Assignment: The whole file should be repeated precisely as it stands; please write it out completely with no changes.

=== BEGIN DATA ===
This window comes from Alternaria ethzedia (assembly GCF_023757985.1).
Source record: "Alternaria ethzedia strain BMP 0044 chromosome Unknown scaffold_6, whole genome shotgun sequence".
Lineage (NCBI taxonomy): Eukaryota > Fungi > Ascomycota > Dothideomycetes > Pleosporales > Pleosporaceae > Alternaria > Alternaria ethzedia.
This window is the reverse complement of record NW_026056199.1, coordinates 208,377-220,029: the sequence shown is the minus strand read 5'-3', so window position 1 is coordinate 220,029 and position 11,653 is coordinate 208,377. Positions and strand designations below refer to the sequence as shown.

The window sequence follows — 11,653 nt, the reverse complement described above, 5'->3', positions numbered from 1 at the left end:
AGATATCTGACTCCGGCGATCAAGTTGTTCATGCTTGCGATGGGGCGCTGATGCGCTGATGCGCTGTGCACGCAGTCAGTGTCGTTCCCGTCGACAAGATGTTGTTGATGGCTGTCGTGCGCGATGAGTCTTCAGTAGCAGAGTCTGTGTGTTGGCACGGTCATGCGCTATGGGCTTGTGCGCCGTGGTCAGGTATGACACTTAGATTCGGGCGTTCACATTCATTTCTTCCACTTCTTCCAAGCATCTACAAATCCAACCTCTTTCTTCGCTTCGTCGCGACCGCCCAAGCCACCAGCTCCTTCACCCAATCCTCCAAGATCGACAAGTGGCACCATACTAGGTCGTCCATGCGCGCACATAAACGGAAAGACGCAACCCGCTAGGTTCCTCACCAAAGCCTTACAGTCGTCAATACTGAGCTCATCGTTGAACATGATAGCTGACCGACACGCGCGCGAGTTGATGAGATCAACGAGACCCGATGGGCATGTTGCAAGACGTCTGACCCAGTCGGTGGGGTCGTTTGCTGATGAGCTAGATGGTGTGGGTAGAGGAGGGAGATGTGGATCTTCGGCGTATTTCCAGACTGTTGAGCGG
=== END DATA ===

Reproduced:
This window comes from Alternaria ethzedia (assembly GCF_023757985.1).
Source record: "Alternaria ethzedia strain BMP 0044 chromosome Unknown scaffold_6, whole genome shotgun sequence".
Lineage (NCBI taxonomy): Eukaryota > Fungi > Ascomycota > Dothideomycetes > Pleosporales > Pleosporaceae > Alternaria > Alternaria ethzedia.
This window is the reverse complement of record NW_026056199.1, coordinates 208,377-220,029: the sequence shown is the minus strand read 5'-3', so window position 1 is coordinate 220,029 and position 11,653 is coordinate 208,377. Positions and strand designations below refer to the sequence as shown.

The window sequence follows — 11,653 nt, the reverse complement described above, 5'->3', positions numbered from 1 at the left end:
AGATATCTGACTCCGGCGATCAAGTTGTTCATGCTTGCGATGGGGCGCTGATGCGCTGATGCGCTGTGCACGCAGTCAGTGTCGTTCCCGTCGACAAGATGTTGTTGATGGCTGTCGTGCGCGATGAGTCTTCAGTAGCAGAGTCTGTGTGTTGGCACGGTCATGCGCTATGGGCTTGTGCGCCGTGGTCAGGTATGACACTTAGATTCGGGCGTTCACATTCATTTCTTCCACTTCTTCCAAGCATCTACAAATCCAACCTCTTTCTTCGCTTCGTCGCGACCGCCCAAGCCACCAGCTCCTTCACCCAATCCTCCAAGATCGACAAGTGGCACCATACTAGGTCGTCCATGCGCGCACATAAACGGAAAGACGCAACCCGCTAGGTTCCTCACCAAAGCCTTACAGTCGTCAATACTGAGCTCATCGTTGAACATGATAGCTGACCGACACGCGCGCGAGTTGATGAGATCAACGAGACCCGATGGGCATGTTGCAAGACGTCTGACCCAGTCGGTGGGGTCGTTTGCTGATGAGCTAGATGGTGTGGGTAGAGGAGGGAGATGTGGATCTTCGGCGTATTTCCAGACTGTTGAGCGG